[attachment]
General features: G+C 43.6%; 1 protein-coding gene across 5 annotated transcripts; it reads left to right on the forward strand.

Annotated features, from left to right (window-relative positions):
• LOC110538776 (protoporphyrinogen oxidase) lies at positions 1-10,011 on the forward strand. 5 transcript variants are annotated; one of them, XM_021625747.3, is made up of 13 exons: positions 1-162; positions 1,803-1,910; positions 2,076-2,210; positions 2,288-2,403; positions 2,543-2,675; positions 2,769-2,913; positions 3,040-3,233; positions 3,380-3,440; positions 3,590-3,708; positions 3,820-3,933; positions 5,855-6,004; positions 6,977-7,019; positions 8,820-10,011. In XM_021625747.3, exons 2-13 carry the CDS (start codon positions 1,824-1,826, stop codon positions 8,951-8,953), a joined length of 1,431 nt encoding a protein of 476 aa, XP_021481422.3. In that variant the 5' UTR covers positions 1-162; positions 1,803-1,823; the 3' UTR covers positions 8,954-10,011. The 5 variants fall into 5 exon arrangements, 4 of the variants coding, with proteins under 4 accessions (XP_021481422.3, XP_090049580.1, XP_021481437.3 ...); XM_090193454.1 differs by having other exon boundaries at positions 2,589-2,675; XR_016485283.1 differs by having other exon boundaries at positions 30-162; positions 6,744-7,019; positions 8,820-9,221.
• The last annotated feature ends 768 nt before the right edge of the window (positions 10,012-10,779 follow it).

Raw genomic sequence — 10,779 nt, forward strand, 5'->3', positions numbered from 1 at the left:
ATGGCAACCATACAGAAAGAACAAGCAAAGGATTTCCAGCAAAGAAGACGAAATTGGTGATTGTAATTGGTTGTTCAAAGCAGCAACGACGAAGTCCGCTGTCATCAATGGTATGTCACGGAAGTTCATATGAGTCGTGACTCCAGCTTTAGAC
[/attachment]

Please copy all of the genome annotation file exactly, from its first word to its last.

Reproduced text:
General features: G+C 43.6%; 1 protein-coding gene across 5 annotated transcripts; it reads left to right on the forward strand.

Annotated features, from left to right (window-relative positions):
• LOC110538776 (protoporphyrinogen oxidase) lies at positions 1-10,011 on the forward strand. 5 transcript variants are annotated; one of them, XM_021625747.3, is made up of 13 exons: positions 1-162; positions 1,803-1,910; positions 2,076-2,210; positions 2,288-2,403; positions 2,543-2,675; positions 2,769-2,913; positions 3,040-3,233; positions 3,380-3,440; positions 3,590-3,708; positions 3,820-3,933; positions 5,855-6,004; positions 6,977-7,019; positions 8,820-10,011. In XM_021625747.3, exons 2-13 carry the CDS (start codon positions 1,824-1,826, stop codon positions 8,951-8,953), a joined length of 1,431 nt encoding a protein of 476 aa, XP_021481422.3. In that variant the 5' UTR covers positions 1-162; positions 1,803-1,823; the 3' UTR covers positions 8,954-10,011. The 5 variants fall into 5 exon arrangements, 4 of the variants coding, with proteins under 4 accessions (XP_021481422.3, XP_090049580.1, XP_021481437.3 ...); XM_090193454.1 differs by having other exon boundaries at positions 2,589-2,675; XR_016485283.1 differs by having other exon boundaries at positions 30-162; positions 6,744-7,019; positions 8,820-9,221.
• The last annotated feature ends 768 nt before the right edge of the window (positions 10,012-10,779 follow it).

Raw genomic sequence — 10,779 nt, forward strand, 5'->3', positions numbered from 1 at the left:
ATGGCAACCATACAGAAAGAACAAGCAAAGGATTTCCAGCAAAGAAGACGAAATTGGTGATTGTAATTGGTTGTTCAAAGCAGCAACGACGAAGTCCGCTGTCATCAATGGTATGTCACGGAAGTTCATATGAGTCGTGACTCCAGCTTTAGAC